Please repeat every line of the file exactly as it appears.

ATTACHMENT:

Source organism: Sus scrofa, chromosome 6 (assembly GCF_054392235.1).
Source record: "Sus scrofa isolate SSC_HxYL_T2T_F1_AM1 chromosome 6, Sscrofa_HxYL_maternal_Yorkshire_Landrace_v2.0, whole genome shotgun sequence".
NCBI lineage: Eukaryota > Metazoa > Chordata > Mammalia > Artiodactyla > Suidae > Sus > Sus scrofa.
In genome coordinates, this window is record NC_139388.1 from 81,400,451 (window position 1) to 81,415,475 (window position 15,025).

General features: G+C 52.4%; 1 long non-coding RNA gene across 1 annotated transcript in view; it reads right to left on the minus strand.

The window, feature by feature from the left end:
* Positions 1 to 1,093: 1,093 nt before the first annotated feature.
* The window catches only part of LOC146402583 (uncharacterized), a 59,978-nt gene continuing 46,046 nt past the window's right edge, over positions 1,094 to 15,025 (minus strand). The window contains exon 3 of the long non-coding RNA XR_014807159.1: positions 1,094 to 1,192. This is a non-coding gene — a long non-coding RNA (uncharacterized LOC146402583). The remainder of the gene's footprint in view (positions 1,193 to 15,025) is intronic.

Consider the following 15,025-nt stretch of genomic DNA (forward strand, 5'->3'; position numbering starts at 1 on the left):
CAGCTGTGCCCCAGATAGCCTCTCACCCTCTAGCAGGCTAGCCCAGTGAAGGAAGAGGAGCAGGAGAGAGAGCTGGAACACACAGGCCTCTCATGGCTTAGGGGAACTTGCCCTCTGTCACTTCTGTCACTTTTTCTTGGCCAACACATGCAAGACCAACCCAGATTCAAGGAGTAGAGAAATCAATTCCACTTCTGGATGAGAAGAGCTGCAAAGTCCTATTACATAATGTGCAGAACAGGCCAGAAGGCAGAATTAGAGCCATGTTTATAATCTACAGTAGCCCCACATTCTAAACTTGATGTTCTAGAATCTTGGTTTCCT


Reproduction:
Source organism: Sus scrofa, chromosome 6 (assembly GCF_054392235.1).
Source record: "Sus scrofa isolate SSC_HxYL_T2T_F1_AM1 chromosome 6, Sscrofa_HxYL_maternal_Yorkshire_Landrace_v2.0, whole genome shotgun sequence".
NCBI lineage: Eukaryota > Metazoa > Chordata > Mammalia > Artiodactyla > Suidae > Sus > Sus scrofa.
In genome coordinates, this window is record NC_139388.1 from 81,400,451 (window position 1) to 81,415,475 (window position 15,025).

General features: G+C 52.4%; 1 long non-coding RNA gene across 1 annotated transcript in view; it reads right to left on the minus strand.

The window, feature by feature from the left end:
* Positions 1 to 1,093: 1,093 nt before the first annotated feature.
* The window catches only part of LOC146402583 (uncharacterized), a 59,978-nt gene continuing 46,046 nt past the window's right edge, over positions 1,094 to 15,025 (minus strand). The window contains exon 3 of the long non-coding RNA XR_014807159.1: positions 1,094 to 1,192. This is a non-coding gene — a long non-coding RNA (uncharacterized LOC146402583). The remainder of the gene's footprint in view (positions 1,193 to 15,025) is intronic.

Consider the following 15,025-nt stretch of genomic DNA (forward strand, 5'->3'; position numbering starts at 1 on the left):
CAGCTGTGCCCCAGATAGCCTCTCACCCTCTAGCAGGCTAGCCCAGTGAAGGAAGAGGAGCAGGAGAGAGAGCTGGAACACACAGGCCTCTCATGGCTTAGGGGAACTTGCCCTCTGTCACTTCTGTCACTTTTTCTTGGCCAACACATGCAAGACCAACCCAGATTCAAGGAGTAGAGAAATCAATTCCACTTCTGGATGAGAAGAGCTGCAAAGTCCTATTACATAATGTGCAGAACAGGCCAGAAGGCAGAATTAGAGCCATGTTTATAATCTACAGTAGCCCCACATTCTAAACTTGATGTTCTAGAATCTTGGTTTCCT